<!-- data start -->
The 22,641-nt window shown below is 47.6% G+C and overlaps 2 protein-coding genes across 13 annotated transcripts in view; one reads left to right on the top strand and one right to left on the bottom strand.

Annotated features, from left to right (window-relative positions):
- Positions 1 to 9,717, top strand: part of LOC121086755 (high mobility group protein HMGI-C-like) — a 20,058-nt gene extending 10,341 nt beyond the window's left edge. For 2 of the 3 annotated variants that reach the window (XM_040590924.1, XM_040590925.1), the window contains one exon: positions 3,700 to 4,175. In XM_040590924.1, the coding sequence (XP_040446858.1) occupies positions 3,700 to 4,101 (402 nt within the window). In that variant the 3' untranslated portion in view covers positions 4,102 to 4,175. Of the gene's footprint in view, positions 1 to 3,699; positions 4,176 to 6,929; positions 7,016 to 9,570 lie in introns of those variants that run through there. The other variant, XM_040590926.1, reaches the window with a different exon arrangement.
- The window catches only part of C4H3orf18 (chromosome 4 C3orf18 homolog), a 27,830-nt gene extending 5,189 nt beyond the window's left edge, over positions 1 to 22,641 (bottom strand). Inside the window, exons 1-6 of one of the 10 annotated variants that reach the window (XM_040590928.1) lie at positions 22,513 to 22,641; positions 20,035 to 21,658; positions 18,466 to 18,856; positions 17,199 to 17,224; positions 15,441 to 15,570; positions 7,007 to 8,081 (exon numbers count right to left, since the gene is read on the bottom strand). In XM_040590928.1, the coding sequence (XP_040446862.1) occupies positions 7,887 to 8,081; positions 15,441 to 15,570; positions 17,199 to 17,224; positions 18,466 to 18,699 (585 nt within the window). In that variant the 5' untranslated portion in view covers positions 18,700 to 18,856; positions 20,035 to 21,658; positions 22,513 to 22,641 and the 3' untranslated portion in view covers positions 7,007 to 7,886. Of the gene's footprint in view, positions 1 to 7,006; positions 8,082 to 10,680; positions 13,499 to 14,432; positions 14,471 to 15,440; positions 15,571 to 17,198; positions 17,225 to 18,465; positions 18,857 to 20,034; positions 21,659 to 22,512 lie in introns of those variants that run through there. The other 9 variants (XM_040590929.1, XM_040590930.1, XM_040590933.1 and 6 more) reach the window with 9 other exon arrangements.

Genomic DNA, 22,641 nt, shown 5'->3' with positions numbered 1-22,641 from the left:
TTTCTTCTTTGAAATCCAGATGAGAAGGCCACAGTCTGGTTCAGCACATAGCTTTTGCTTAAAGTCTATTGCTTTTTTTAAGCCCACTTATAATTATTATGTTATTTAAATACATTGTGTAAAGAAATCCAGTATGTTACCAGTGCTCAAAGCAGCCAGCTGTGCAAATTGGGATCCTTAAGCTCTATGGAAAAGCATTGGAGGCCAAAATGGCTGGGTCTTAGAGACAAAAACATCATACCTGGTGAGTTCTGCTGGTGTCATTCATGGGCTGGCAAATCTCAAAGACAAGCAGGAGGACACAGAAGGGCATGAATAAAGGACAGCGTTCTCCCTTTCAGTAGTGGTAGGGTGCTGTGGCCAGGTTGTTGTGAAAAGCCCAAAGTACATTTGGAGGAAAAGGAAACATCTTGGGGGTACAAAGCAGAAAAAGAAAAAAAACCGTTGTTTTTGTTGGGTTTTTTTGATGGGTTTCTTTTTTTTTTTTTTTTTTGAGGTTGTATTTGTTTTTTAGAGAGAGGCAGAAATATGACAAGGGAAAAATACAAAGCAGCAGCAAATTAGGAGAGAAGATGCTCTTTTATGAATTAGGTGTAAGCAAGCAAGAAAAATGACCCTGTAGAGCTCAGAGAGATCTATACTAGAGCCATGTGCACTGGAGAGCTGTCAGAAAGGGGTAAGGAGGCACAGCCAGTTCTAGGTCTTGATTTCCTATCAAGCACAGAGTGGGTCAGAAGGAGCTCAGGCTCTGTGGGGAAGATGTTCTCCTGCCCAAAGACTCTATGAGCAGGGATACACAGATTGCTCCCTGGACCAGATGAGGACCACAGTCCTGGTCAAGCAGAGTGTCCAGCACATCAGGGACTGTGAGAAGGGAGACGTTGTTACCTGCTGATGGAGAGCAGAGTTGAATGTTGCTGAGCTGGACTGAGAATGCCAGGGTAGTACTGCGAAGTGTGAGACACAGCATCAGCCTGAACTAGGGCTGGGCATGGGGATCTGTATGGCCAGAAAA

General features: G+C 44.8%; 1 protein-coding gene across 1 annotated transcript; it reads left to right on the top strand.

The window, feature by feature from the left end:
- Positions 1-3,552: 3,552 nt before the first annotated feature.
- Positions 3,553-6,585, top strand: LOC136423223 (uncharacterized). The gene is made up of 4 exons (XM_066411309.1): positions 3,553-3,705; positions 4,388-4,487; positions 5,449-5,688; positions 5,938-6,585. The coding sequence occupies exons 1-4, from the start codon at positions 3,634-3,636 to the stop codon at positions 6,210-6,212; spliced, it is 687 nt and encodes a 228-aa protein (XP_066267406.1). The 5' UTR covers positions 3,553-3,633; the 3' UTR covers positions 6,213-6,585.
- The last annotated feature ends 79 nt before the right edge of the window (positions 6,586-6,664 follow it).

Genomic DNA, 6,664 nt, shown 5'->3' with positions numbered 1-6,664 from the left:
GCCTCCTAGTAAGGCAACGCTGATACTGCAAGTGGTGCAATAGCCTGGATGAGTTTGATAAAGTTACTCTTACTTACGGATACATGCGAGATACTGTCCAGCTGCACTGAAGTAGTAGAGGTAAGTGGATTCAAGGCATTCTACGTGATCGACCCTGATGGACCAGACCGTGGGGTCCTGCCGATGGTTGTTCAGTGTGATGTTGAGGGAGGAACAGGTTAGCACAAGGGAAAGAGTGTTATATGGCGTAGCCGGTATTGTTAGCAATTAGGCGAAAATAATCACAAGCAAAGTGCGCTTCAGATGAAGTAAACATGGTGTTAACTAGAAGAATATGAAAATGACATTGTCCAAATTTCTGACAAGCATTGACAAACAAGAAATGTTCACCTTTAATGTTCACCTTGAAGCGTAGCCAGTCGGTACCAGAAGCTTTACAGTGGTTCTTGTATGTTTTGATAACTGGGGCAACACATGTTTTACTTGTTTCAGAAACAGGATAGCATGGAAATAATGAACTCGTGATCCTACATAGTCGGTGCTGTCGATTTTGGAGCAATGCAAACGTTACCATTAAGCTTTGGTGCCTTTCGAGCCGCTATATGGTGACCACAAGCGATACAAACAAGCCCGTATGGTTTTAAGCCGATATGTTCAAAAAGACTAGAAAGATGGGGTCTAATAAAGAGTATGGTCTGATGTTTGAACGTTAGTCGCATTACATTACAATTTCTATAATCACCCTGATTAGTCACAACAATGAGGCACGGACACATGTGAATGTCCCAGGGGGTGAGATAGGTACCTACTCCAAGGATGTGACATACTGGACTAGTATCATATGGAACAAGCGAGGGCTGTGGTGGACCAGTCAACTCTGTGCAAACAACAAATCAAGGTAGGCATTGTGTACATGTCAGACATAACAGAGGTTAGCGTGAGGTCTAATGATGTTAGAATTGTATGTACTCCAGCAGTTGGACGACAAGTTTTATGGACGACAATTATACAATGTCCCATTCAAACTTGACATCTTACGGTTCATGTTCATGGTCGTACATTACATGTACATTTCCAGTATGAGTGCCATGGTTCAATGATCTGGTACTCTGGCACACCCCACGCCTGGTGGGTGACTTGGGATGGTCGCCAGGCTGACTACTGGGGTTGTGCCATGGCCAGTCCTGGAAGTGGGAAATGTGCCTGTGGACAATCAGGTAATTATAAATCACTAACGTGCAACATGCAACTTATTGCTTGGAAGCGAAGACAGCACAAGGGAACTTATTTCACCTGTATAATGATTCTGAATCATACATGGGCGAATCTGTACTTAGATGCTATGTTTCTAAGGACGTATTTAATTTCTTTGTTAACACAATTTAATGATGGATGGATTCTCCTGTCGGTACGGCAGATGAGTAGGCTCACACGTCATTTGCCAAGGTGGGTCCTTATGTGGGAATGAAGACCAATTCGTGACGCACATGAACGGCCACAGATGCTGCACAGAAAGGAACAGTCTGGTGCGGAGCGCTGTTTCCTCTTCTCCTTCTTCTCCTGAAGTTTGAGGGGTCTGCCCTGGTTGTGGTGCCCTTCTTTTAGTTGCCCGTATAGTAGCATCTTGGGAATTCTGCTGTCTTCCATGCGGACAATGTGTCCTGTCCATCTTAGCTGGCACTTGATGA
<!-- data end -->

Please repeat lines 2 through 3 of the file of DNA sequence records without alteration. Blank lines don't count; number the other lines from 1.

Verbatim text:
Annotated features, from left to right (window-relative positions):
- Positions 1 to 9,717, top strand: part of LOC121086755 (high mobility group protein HMGI-C-like) — a 20,058-nt gene extending 10,341 nt beyond the window's left edge. For 2 of the 3 annotated variants that reach the window (XM_040590924.1, XM_040590925.1), the window contains one exon: positions 3,700 to 4,175. In XM_040590924.1, the coding sequence (XP_040446858.1) occupies positions 3,700 to 4,101 (402 nt within the window). In that variant the 3' untranslated portion in view covers positions 4,102 to 4,175. Of the gene's footprint in view, positions 1 to 3,699; positions 4,176 to 6,929; positions 7,016 to 9,570 lie in introns of those variants that run through there. The other variant, XM_040590926.1, reaches the window with a different exon arrangement.